Wednesday, December 12, 2007
Tachy Psyche Effect
Tachypsychia is a neurological condition that distorts the perception of time, usually induced by physical exertion, drug use, or a traumatic event. It is sometimes referred to by martial arts instructors and self defense experts as the Tachy Psyche effect. For someone affected by tachypsychia, time perceived by the individual either lengthens, making events appear to slow down, or contracts, objects appearing as moving in a speeding blur. It is believed that tachypsychia is induced by a combination of high levels of dopamine and norepinephrine, usually during periods of great physical stress and/or in violent confrontation.
A somewhat contrasting experience is the feeling of time flying as you grow older. When we were younger, that history lecture seemed to take eternity. Every school year, the wait for summer, would seem more like 10 years. Is this because of some unknown emotional trauma we were experiencing? I dont know about you, but I was definitely not taking drugs as a kid,
or going through any major physical stress or violent confrontations for that matter.
Does this ring a familiar bell? Ahh...Time dilation! As predicted by Lorentz transformation (warning: some math stuff) in Einstein's special relativity. When you are 5 years old an hour is a LONG time. A week is almost eternity. At 20 an hour doesn't seem as long as it used to. I'm now 26 and time is flying by. Years are clicking off the way weeks seemed to when I was 5-10..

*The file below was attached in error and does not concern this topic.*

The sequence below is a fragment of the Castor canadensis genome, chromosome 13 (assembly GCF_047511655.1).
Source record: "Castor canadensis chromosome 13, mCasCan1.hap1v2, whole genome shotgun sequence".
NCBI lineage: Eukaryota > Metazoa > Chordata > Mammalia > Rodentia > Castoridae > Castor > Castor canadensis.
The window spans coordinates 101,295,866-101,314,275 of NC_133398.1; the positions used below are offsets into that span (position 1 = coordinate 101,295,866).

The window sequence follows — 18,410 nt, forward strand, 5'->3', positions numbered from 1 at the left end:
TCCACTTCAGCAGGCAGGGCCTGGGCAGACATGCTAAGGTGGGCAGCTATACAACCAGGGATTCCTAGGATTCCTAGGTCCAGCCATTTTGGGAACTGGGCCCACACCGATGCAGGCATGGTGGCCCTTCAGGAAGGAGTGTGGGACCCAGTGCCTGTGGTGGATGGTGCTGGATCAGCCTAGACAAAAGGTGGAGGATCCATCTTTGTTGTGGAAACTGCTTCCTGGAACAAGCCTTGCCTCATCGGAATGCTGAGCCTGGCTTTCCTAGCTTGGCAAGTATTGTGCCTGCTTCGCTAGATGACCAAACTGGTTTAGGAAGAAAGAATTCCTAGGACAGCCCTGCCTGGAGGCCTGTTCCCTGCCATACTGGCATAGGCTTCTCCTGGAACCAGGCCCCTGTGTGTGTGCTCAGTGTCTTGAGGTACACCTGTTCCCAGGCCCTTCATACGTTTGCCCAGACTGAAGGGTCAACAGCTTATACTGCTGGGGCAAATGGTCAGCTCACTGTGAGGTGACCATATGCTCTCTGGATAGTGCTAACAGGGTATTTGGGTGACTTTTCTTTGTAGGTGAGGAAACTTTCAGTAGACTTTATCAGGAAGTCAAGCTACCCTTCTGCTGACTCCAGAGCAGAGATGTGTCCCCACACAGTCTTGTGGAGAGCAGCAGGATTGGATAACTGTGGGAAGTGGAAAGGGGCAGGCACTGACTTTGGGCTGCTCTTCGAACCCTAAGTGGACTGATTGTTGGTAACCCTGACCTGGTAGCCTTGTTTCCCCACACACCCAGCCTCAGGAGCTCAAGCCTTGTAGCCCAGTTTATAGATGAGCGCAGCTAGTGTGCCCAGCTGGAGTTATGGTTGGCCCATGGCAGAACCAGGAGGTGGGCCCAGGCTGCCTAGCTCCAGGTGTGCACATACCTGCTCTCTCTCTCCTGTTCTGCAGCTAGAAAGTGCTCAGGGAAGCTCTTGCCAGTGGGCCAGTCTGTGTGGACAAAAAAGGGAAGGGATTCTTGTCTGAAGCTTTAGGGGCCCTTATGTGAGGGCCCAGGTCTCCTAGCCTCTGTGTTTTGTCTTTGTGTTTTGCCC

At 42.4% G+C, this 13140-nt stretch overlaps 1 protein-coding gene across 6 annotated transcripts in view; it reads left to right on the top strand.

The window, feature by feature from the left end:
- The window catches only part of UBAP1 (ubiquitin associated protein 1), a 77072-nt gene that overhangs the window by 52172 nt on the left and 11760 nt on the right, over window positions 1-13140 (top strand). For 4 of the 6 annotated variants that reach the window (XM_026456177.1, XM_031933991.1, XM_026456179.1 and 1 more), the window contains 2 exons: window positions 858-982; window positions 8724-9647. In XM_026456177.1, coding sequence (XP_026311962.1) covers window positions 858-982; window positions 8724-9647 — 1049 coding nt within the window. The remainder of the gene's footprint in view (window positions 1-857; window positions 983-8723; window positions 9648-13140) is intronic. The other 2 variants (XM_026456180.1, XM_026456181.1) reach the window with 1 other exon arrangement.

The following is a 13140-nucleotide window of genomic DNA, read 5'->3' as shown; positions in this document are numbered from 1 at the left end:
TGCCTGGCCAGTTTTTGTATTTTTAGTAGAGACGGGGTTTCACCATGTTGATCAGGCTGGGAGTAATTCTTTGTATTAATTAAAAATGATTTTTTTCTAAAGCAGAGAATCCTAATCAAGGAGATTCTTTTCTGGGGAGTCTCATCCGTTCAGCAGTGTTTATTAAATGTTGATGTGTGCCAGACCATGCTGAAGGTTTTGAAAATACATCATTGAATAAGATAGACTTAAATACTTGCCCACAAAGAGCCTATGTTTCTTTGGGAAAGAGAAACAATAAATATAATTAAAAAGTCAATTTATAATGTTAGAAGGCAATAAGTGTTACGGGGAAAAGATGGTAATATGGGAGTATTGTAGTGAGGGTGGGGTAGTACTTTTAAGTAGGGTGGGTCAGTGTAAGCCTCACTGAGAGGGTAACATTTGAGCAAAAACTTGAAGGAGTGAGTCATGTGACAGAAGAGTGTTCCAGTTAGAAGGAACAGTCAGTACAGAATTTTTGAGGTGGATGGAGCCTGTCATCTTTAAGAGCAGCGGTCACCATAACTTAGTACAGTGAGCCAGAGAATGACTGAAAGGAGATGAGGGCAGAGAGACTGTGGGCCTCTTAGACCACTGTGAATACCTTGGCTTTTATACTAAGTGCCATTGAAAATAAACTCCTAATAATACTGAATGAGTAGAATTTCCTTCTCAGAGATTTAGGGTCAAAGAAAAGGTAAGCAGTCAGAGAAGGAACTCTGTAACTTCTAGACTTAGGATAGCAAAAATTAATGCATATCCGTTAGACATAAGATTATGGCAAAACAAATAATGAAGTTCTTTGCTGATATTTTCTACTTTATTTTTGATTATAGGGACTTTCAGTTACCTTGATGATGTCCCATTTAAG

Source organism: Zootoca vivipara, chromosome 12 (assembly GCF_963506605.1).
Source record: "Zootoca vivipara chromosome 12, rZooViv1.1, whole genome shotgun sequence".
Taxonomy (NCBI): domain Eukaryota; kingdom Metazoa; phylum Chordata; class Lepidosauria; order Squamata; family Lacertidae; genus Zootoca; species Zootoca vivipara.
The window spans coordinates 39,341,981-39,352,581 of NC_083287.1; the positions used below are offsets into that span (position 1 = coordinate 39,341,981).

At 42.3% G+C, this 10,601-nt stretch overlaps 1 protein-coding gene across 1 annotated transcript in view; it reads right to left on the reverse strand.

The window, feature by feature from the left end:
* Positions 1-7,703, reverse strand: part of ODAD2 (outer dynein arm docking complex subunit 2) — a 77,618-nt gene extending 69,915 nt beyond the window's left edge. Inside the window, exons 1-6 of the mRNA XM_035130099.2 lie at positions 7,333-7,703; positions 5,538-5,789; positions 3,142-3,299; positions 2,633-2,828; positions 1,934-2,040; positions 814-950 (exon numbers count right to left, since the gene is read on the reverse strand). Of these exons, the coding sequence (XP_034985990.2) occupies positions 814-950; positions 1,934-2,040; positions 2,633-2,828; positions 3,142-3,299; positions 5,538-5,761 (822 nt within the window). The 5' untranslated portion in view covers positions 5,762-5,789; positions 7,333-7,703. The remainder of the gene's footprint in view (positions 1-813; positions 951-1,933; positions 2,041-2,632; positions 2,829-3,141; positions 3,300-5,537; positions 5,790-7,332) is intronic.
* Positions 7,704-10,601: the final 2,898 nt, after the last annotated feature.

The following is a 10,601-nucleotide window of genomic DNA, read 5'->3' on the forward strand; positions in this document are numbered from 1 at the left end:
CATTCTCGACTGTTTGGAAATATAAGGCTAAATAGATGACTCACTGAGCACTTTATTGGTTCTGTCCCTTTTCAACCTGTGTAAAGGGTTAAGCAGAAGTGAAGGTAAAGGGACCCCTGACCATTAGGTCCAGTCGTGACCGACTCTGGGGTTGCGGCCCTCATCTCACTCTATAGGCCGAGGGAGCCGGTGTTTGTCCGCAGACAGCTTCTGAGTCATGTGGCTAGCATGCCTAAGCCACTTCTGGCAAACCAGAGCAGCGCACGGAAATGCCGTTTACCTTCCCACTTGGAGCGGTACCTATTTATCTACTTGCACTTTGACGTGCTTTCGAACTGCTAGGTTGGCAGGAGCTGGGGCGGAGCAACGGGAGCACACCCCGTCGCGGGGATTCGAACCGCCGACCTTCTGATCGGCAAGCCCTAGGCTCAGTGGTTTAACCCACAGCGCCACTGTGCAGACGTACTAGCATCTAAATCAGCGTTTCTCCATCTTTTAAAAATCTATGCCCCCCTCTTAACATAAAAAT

It doesn't bode well as if you extrapolate this phenomenon out to the age of 70 then the last decade of your life will go by in what seems like a month.
I attribute this effect to the amount of time your brain has experienced. When you are 5 years old, an hour or a day is a much larger portion of the total time frame your brain has to relate to than when you're 20, 30, or 70.
at age 5, 1 year = 1/5 of your life
at age 15, 1 year = 1/15 of your life
at age 40, 1 year = 1/40 of your life
and in our heads we measure time relative to our lives. In relation to your brain's total time reference, an hour is much more significant at age 5.
Another theory thrown around is that the human perception of Time is a subjective experience. With training, one can either speed up or slow down how fast things seem to be going. What usually happens is that the boring minutes seem to drag, and the pleasurable moments pass too quickly. Certain methods in hypnosis have been employed to switch this around, so that boring hours can seem to pass in minutes, and the good times seem to last forever.
Now that explains why my time flies when I am on a date with someone special, but it crawls to a halt when I am waiting for the next one!